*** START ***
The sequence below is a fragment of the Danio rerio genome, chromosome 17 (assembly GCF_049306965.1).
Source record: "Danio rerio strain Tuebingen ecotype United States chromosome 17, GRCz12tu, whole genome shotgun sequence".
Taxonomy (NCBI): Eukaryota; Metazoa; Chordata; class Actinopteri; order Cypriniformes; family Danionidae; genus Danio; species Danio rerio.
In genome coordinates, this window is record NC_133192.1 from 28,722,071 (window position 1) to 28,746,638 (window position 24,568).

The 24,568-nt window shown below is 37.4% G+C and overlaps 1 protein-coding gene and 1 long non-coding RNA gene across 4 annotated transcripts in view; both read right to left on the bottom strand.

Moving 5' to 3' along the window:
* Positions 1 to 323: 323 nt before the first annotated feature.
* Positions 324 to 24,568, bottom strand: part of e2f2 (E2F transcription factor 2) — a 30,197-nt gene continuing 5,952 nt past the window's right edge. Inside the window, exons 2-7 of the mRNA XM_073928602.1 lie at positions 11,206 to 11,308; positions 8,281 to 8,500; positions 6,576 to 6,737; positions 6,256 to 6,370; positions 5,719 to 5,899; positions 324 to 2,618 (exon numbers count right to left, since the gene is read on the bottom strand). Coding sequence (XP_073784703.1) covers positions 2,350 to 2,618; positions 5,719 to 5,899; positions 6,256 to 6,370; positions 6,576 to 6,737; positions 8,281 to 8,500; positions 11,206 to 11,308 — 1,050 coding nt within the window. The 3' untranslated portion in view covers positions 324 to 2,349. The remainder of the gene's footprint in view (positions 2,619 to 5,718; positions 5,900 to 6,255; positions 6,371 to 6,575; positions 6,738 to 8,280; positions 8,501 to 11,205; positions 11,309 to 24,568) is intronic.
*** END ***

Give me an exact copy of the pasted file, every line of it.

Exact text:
The sequence below is a fragment of the Danio rerio genome, chromosome 17 (assembly GCF_049306965.1).
Source record: "Danio rerio strain Tuebingen ecotype United States chromosome 17, GRCz12tu, whole genome shotgun sequence".
Taxonomy (NCBI): Eukaryota; Metazoa; Chordata; class Actinopteri; order Cypriniformes; family Danionidae; genus Danio; species Danio rerio.
In genome coordinates, this window is record NC_133192.1 from 28,722,071 (window position 1) to 28,746,638 (window position 24,568).

The 24,568-nt window shown below is 37.4% G+C and overlaps 1 protein-coding gene and 1 long non-coding RNA gene across 4 annotated transcripts in view; both read right to left on the bottom strand.

Moving 5' to 3' along the window:
* Positions 1 to 323: 323 nt before the first annotated feature.
* Positions 324 to 24,568, bottom strand: part of e2f2 (E2F transcription factor 2) — a 30,197-nt gene continuing 5,952 nt past the window's right edge. Inside the window, exons 2-7 of the mRNA XM_073928602.1 lie at positions 11,206 to 11,308; positions 8,281 to 8,500; positions 6,576 to 6,737; positions 6,256 to 6,370; positions 5,719 to 5,899; positions 324 to 2,618 (exon numbers count right to left, since the gene is read on the bottom strand). Coding sequence (XP_073784703.1) covers positions 2,350 to 2,618; positions 5,719 to 5,899; positions 6,256 to 6,370; positions 6,576 to 6,737; positions 8,281 to 8,500; positions 11,206 to 11,308 — 1,050 coding nt within the window. The 3' untranslated portion in view covers positions 324 to 2,349. The remainder of the gene's footprint in view (positions 2,619 to 5,718; positions 5,900 to 6,255; positions 6,371 to 6,575; positions 6,738 to 8,280; positions 8,501 to 11,205; positions 11,309 to 24,568) is intronic.